September 6, 2004
Hi, welcome back.
I have often wondered how many consecutive educational
bulletins will subscribers receive before they says, "ENOUGH
That said, earlier this year I started to
introduce a little non-technical story telling into the bulletin
lineup. So, if you've been looking for that break from your day-to
day stress, you'll want to be sure to read this week's bulletin.
Have a nice day, keep the faith, and stay
Business Basics, LLC
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TWO AMAZING STORIES
Story Number One:
World War II produced many heroes.
One such man was Lieutenant Commander, Butch O'Hare. He was a
fighter pilot assigned to the aircraft carrier Lexington in the
One day his entire squadron was sent on a
mission. After he was airborne, he looked at his fuel gauge and
realized that someone had forgotten to top off his fuel tank. He
would not have enough fuel to complete his mission and get back to
his ship. His flight leader told him to return to the carrier.
Reluctantly he dropped out of formation and headed back to the
As he was returning to the mother ship, he
saw something that turned his blood cold. A squadron of Japanese
bombers was speeding its way toward the American fleet. The American
fighters were gone on a sortie and the fleet was all but
defenseless. He couldn't reach his squadron and bring them back in
time. Nor could he warn the fleet of the approaching danger.
There was only one thing to do. He must
somehow divert the bombers. Laying aside all thoughts of personal
safety, he dove into the formation of Japanese planes.
Wing-mounted 50 caliber's blazed as he charged in, attacking
one surprised enemy plane and then another.
Butch weaved in and out of the now broken
formation, firing at as many planes as possible, until all his
ammunition was spent. Undaunted, he continued the assault. He dove
at the planes, trying to at least clip off a wing or tail in hopes
of damaging as many enemy planes as possible and rendering them
unfit to fly. He was desperate to do anything he could to keep them
from reaching the American ships.
Finally, the exasperated Japanese squadron
took off in another direction. Deeply relieved, Butch O'Hare and his
tattered fighter limped back to the carrier.
Upon arrival he reported in and related the
event surrounding his return. The film from the camera mounted on
his plane told the tale. It showed the extent of Butch's daring
attempt to protect his fleet. He had destroyed five enemy bombers.
That was on February 20, 1942, and for that
action he became the Navy's first Ace of W.W.II and the first Naval
Aviator to win the Congressional Medal of Honor. A year later he was
killed in aerial combat at the age of 29. His hometown would not
allow the memory of his heroic action to die. And today, O'Hare
Airport in Chicago is named in tribute to the courage of this great
the next time you're in O'Hare, visit his memorial with his statue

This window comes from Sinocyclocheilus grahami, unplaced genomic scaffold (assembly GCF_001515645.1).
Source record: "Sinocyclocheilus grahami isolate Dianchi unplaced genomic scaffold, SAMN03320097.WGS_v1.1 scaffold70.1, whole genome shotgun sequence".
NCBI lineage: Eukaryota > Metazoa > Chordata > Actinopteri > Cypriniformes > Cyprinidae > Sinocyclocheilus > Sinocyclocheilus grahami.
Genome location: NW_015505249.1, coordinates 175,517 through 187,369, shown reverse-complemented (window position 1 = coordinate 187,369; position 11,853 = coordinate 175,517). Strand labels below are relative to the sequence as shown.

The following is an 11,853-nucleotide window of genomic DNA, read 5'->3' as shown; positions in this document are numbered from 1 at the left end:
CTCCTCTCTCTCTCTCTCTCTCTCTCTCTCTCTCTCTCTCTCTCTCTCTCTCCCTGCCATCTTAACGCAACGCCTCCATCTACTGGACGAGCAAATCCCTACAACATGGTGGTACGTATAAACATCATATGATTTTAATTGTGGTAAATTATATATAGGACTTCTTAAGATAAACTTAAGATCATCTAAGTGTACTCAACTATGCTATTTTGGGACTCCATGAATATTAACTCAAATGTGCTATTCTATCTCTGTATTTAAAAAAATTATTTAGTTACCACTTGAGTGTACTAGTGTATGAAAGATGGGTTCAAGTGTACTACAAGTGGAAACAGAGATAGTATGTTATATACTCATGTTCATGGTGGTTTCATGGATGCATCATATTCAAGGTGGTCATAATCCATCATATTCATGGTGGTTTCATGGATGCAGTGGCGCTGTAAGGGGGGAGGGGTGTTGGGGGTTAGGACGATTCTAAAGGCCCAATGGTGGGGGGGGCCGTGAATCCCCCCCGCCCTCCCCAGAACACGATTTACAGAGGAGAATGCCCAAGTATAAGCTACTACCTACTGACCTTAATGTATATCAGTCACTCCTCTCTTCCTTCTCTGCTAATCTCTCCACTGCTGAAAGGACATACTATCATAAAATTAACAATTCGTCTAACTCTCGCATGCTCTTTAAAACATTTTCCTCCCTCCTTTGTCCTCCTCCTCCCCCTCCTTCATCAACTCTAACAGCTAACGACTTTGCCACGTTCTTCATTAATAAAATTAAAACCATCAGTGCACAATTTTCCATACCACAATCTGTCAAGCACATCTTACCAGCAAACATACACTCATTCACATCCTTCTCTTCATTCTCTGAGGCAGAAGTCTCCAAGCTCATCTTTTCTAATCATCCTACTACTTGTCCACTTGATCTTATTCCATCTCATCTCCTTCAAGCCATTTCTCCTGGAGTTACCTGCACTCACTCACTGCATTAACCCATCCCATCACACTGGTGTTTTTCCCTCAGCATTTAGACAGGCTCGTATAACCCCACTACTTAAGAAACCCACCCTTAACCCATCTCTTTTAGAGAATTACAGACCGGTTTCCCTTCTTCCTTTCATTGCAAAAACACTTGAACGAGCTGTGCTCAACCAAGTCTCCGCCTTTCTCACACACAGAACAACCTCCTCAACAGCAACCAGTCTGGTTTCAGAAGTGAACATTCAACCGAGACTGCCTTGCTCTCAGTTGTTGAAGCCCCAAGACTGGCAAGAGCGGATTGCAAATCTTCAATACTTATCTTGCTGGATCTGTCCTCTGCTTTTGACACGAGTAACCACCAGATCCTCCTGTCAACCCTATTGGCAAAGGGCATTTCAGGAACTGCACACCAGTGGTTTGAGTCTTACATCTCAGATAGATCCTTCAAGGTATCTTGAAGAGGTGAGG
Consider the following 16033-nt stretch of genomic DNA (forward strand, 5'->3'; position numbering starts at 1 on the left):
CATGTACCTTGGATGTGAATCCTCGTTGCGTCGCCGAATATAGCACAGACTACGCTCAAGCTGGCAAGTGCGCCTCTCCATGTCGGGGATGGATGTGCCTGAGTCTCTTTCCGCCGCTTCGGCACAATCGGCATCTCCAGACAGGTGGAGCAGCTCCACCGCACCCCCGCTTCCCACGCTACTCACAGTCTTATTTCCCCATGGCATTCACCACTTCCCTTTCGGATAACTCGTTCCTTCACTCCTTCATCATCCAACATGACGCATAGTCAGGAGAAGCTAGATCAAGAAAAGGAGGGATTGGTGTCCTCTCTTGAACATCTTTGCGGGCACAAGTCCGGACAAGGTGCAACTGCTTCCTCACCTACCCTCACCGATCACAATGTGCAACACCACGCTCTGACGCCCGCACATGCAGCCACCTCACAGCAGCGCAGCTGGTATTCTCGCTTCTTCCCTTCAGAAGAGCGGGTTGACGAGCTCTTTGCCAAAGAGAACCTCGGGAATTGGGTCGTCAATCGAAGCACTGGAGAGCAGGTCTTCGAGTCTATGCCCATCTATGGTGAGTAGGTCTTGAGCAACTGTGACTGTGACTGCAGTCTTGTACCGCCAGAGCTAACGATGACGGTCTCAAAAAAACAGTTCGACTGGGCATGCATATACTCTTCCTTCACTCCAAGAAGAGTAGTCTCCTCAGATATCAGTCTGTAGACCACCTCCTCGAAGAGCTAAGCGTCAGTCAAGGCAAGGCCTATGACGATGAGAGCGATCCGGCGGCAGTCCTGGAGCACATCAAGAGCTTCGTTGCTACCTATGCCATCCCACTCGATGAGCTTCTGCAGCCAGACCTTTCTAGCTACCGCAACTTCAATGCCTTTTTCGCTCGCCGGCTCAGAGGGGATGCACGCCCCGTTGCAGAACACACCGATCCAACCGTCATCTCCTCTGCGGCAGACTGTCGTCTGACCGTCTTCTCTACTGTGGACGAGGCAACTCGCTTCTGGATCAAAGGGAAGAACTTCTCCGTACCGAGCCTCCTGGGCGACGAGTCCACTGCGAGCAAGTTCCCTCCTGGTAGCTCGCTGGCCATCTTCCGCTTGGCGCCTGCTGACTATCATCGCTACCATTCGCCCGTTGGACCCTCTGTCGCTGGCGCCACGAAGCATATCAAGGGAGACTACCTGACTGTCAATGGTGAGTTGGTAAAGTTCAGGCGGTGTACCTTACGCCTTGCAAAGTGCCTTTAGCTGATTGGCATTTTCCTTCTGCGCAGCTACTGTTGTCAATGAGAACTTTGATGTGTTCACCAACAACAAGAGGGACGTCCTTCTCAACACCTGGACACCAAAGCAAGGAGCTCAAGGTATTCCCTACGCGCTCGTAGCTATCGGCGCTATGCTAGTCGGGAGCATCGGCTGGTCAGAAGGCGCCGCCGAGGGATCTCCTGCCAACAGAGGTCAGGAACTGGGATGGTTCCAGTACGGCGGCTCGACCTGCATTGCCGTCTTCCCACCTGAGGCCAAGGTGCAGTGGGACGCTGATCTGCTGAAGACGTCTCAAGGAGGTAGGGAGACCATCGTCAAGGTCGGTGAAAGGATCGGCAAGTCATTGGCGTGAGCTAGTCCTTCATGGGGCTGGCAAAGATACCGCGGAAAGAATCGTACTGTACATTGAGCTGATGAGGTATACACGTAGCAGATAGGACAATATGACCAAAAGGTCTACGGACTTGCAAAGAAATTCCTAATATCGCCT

and Medal of Honor. It is located between Terminal 1 and 2.
Story Number Two:
Some years earlier there was a man in
Chicago called Easy Eddie. At
that time, Al Capone virtually owned the city. Capone wasn't famous
for anything heroic. His exploits were anything but praiseworthy. He
was notorious for enmeshing the city of Chicago in everything from
bootlegged booze and prostitution to murder.
Easy Eddie was Capone's lawyer, and he was a
very good one! In fact, his skill at legal maneuvering kept Big Al
out of jail for a long time. To show his appreciation, Capone paid
him very well. Not only was the money big; Eddie got special
dividends. For instance, he and his family occupied a fenced-in
mansion with live-in help and all of the conveniences of the day.
The estate was so large that it filled an entire Chicago city block.
Yes, Eddie lived the high life of the Chicago mob and gave little
consideration to the atrocities that went on around him.
Eddy did have one soft spot, however. He had
a son that he loved dearly. Eddy saw to it that his little boy had
the best of everything; clothes, cars, and a good education.
Nothing was withheld. Price was no object. And, despite his
involvement with organized crime, Eddie even tried to teach him
right from wrong. Eddie
wanted his son to rise above his own sordid life and be a better man
than he was. Yet, with all his wealth and influence, there were two
things Eddie couldn't give the boy - two things he had sacrificed to
the Capone mob. He could not pass on to his beloved son a good name
or a good example.
One day, Easy Eddie made a difficult choice.
He decided that giving his boy a good name was far more important
than all the riches he could lavish on him. He had to rectify all
the wrong he had done. He would go to the authorities and tell the
truth about "Scar-face" Al Capone. That meant he would
have to testify against
The Mob, and he knew the cost would be
great. But more than anything, he wanted to set an example for his
son, restore his own integrity, and leave a good name to the boy. So
he testified - and within the year, Easy Eddie's life ended in a
blaze of gunfire on a lonely Chicago street. He had given his son
the greatest gift he had to offer at the greatest price that could
do these two stories have to do with one another?
Butch O'Hare was Easy Eddie's son.
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